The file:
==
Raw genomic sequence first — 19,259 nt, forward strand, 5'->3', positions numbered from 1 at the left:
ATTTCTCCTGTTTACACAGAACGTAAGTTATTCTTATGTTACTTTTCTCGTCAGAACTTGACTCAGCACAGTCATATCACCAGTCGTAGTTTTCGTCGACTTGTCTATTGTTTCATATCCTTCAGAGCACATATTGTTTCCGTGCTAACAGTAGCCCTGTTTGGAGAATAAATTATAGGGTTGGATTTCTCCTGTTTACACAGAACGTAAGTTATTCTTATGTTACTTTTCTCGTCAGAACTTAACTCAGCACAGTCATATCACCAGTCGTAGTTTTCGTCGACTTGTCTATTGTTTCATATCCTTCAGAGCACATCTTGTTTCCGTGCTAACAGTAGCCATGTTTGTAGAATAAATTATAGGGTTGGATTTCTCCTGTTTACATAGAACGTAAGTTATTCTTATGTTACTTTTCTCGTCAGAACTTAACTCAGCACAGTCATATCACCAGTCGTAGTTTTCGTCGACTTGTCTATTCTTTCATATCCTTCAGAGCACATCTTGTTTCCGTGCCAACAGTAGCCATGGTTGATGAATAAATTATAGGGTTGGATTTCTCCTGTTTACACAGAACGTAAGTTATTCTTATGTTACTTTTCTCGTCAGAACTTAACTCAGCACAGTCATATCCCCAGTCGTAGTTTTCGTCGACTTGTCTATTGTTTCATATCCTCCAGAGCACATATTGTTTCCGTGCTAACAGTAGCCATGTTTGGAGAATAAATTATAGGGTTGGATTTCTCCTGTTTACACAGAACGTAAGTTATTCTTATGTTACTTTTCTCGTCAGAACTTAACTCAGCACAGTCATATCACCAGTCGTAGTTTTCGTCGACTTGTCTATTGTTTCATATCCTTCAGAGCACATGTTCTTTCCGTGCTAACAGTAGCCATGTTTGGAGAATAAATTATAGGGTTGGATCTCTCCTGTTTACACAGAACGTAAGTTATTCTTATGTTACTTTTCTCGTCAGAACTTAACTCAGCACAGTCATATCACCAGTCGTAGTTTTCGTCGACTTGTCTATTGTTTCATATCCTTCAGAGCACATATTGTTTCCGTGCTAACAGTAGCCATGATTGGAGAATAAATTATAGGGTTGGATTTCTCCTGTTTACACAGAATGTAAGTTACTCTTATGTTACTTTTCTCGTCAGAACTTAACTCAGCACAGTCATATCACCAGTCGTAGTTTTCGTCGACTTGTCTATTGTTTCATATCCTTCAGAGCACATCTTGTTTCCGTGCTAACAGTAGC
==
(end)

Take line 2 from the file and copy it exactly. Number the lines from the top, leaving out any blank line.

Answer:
ATTTCTCCTGTTTACACAGAACGTAAGTTATTCTTATGTTACTTTTCTCGTCAGAACTTGACTCAGCACAGTCATATCACCAGTCGTAGTTTTCGTCGACTTGTCTATTGTTTCATATCCTTCAGAGCACATATTGTTTCCGTGCTAACAGTAGCCCTGTTTGGAGAATAAATTATAGGGTTGGATTTCTCCTGTTTACACAGAACGTAAGTTATTCTTATGTTACTTTTCTCGTCAGAACTTAACTCAGCACAGTCATATCACCAGTCGTAGTTTTCGTCGACTTGTCTATTGTTTCATATCCTTCAGAGCACATCTTGTTTCCGTGCTAACAGTAGCCATGTTTGTAGAATAAATTATAGGGTTGGATTTCTCCTGTTTACATAGAACGTAAGTTATTCTTATGTTACTTTTCTCGTCAGAACTTAACTCAGCACAGTCATATCACCAGTCGTAGTTTTCGTCGACTTGTCTATTCTTTCATATCCTTCAGAGCACATCTTGTTTCCGTGCCAACAGTAGCCATGGTTGATGAATAAATTATAGGGTTGGATTTCTCCTGTTTACACAGAACGTAAGTTATTCTTATGTTACTTTTCTCGTCAGAACTTAACTCAGCACAGTCATATCCCCAGTCGTAGTTTTCGTCGACTTGTCTATTGTTTCATATCCTCCAGAGCACATATTGTTTCCGTGCTAACAGTAGCCATGTTTGGAGAATAAATTATAGGGTTGGATTTCTCCTGTTTACACAGAACGTAAGTTATTCTTATGTTACTTTTCTCGTCAGAACTTAACTCAGCACAGTCATATCACCAGTCGTAGTTTTCGTCGACTTGTCTATTGTTTCATATCCTTCAGAGCACATGTTCTTTCCGTGCTAACAGTAGCCATGTTTGGAGAATAAATTATAGGGTTGGATCTCTCCTGTTTACACAGAACGTAAGTTATTCTTATGTTACTTTTCTCGTCAGAACTTAACTCAGCACAGTCATATCACCAGTCGTAGTTTTCGTCGACTTGTCTATTGTTTCATATCCTTCAGAGCACATATTGTTTCCGTGCTAACAGTAGCCATGATTGGAGAATAAATTATAGGGTTGGATTTCTCCTGTTTACACAGAATGTAAGTTACTCTTATGTTACTTTTCTCGTCAGAACTTAACTCAGCACAGTCATATCACCAGTCGTAGTTTTCGTCGACTTGTCTATTGTTTCATATCCTTCAGAGCACATCTTGTTTCCGTGCTAACAGTAGC